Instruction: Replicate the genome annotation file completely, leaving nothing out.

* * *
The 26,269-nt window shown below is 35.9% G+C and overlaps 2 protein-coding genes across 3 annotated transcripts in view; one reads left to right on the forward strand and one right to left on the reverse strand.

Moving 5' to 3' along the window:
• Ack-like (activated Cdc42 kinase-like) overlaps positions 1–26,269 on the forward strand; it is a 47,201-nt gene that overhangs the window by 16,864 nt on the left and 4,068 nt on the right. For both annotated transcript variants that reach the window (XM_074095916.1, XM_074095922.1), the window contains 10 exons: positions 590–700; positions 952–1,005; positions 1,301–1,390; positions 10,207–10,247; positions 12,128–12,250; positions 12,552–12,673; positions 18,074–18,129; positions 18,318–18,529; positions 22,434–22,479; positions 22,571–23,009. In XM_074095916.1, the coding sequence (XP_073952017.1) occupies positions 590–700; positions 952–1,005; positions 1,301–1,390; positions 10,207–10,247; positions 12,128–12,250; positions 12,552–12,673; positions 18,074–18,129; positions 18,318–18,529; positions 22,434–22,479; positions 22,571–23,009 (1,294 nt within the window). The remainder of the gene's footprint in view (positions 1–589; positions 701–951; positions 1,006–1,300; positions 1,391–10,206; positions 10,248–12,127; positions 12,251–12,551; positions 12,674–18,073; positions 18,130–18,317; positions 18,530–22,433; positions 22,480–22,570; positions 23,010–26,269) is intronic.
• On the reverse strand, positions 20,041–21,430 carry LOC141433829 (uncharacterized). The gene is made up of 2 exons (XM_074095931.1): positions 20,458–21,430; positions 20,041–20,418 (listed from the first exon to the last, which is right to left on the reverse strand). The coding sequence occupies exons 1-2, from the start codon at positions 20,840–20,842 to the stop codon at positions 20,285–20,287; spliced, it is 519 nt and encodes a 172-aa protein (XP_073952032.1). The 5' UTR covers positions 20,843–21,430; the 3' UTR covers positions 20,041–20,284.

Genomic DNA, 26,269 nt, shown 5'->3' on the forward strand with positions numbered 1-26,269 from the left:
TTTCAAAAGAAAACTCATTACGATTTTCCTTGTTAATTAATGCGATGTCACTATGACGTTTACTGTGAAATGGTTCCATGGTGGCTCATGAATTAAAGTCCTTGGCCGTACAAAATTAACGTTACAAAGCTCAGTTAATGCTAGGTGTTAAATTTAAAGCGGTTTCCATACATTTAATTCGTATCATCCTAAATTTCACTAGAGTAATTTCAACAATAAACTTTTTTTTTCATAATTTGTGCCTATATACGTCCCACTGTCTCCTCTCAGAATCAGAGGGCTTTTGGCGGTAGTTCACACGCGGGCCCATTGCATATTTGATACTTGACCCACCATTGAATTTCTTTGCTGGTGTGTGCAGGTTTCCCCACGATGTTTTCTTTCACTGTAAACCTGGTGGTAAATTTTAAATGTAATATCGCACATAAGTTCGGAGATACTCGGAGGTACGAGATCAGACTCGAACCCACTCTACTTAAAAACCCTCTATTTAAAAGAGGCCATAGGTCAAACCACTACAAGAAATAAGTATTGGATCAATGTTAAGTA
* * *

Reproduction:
The 26,269-nt window shown below is 35.9% G+C and overlaps 2 protein-coding genes across 3 annotated transcripts in view; one reads left to right on the forward strand and one right to left on the reverse strand.

Moving 5' to 3' along the window:
• Ack-like (activated Cdc42 kinase-like) overlaps positions 1–26,269 on the forward strand; it is a 47,201-nt gene that overhangs the window by 16,864 nt on the left and 4,068 nt on the right. For both annotated transcript variants that reach the window (XM_074095916.1, XM_074095922.1), the window contains 10 exons: positions 590–700; positions 952–1,005; positions 1,301–1,390; positions 10,207–10,247; positions 12,128–12,250; positions 12,552–12,673; positions 18,074–18,129; positions 18,318–18,529; positions 22,434–22,479; positions 22,571–23,009. In XM_074095916.1, the coding sequence (XP_073952017.1) occupies positions 590–700; positions 952–1,005; positions 1,301–1,390; positions 10,207–10,247; positions 12,128–12,250; positions 12,552–12,673; positions 18,074–18,129; positions 18,318–18,529; positions 22,434–22,479; positions 22,571–23,009 (1,294 nt within the window). The remainder of the gene's footprint in view (positions 1–589; positions 701–951; positions 1,006–1,300; positions 1,391–10,206; positions 10,248–12,127; positions 12,251–12,551; positions 12,674–18,073; positions 18,130–18,317; positions 18,530–22,433; positions 22,480–22,570; positions 23,010–26,269) is intronic.
• On the reverse strand, positions 20,041–21,430 carry LOC141433829 (uncharacterized). The gene is made up of 2 exons (XM_074095931.1): positions 20,458–21,430; positions 20,041–20,418 (listed from the first exon to the last, which is right to left on the reverse strand). The coding sequence occupies exons 1-2, from the start codon at positions 20,840–20,842 to the stop codon at positions 20,285–20,287; spliced, it is 519 nt and encodes a 172-aa protein (XP_073952032.1). The 5' UTR covers positions 20,843–21,430; the 3' UTR covers positions 20,041–20,284.

Genomic DNA, 26,269 nt, shown 5'->3' on the forward strand with positions numbered 1-26,269 from the left:
TTTCAAAAGAAAACTCATTACGATTTTCCTTGTTAATTAATGCGATGTCACTATGACGTTTACTGTGAAATGGTTCCATGGTGGCTCATGAATTAAAGTCCTTGGCCGTACAAAATTAACGTTACAAAGCTCAGTTAATGCTAGGTGTTAAATTTAAAGCGGTTTCCATACATTTAATTCGTATCATCCTAAATTTCACTAGAGTAATTTCAACAATAAACTTTTTTTTTCATAATTTGTGCCTATATACGTCCCACTGTCTCCTCTCAGAATCAGAGGGCTTTTGGCGGTAGTTCACACGCGGGCCCATTGCATATTTGATACTTGACCCACCATTGAATTTCTTTGCTGGTGTGTGCAGGTTTCCCCACGATGTTTTCTTTCACTGTAAACCTGGTGGTAAATTTTAAATGTAATATCGCACATAAGTTCGGAGATACTCGGAGGTACGAGATCAGACTCGAACCCACTCTACTTAAAAACCCTCTATTTAAAAGAGGCCATAGGTCAAACCACTACAAGAAATAAGTATTGGATCAATGTTAAGTA